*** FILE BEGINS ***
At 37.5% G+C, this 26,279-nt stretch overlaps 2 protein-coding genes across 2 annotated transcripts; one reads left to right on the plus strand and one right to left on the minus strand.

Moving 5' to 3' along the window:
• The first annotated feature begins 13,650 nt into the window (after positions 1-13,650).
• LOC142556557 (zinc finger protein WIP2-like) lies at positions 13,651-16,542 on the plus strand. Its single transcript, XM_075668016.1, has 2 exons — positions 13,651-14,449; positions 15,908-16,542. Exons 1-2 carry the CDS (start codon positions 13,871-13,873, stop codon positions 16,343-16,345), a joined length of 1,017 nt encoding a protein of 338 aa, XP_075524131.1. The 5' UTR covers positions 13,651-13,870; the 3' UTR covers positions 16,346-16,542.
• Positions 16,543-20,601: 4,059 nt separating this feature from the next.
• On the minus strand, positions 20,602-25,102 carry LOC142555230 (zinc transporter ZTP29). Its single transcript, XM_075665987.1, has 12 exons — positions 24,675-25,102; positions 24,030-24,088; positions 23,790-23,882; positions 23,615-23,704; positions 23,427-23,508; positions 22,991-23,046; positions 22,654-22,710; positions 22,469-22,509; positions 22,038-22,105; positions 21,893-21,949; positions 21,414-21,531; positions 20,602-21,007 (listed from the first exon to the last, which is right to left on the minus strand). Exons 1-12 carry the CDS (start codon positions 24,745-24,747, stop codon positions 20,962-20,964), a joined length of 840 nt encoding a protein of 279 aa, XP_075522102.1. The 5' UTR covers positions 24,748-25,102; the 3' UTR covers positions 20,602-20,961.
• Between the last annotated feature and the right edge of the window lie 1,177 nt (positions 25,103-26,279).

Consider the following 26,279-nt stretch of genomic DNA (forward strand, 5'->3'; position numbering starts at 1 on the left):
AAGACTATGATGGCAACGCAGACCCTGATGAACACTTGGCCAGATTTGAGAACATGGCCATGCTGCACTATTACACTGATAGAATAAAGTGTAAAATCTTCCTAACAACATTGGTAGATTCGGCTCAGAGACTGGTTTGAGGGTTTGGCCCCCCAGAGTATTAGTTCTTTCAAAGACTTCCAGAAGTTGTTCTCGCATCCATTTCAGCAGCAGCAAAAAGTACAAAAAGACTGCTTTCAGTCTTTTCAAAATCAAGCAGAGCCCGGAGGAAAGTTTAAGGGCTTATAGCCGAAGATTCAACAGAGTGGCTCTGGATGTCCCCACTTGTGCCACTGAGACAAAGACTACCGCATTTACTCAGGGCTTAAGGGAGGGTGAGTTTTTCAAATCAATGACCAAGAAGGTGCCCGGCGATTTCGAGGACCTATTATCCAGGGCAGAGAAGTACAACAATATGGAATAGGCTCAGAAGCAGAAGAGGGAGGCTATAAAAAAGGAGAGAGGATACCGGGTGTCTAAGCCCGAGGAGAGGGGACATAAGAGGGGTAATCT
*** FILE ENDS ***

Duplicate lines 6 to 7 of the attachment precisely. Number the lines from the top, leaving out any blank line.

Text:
• On the minus strand, positions 20,602-25,102 carry LOC142555230 (zinc transporter ZTP29). Its single transcript, XM_075665987.1, has 12 exons — positions 24,675-25,102; positions 24,030-24,088; positions 23,790-23,882; positions 23,615-23,704; positions 23,427-23,508; positions 22,991-23,046; positions 22,654-22,710; positions 22,469-22,509; positions 22,038-22,105; positions 21,893-21,949; positions 21,414-21,531; positions 20,602-21,007 (listed from the first exon to the last, which is right to left on the minus strand). Exons 1-12 carry the CDS (start codon positions 24,745-24,747, stop codon positions 20,962-20,964), a joined length of 840 nt encoding a protein of 279 aa, XP_075522102.1. The 5' UTR covers positions 24,748-25,102; the 3' UTR covers positions 20,602-20,961.
• Between the last annotated feature and the right edge of the window lie 1,177 nt (positions 25,103-26,279).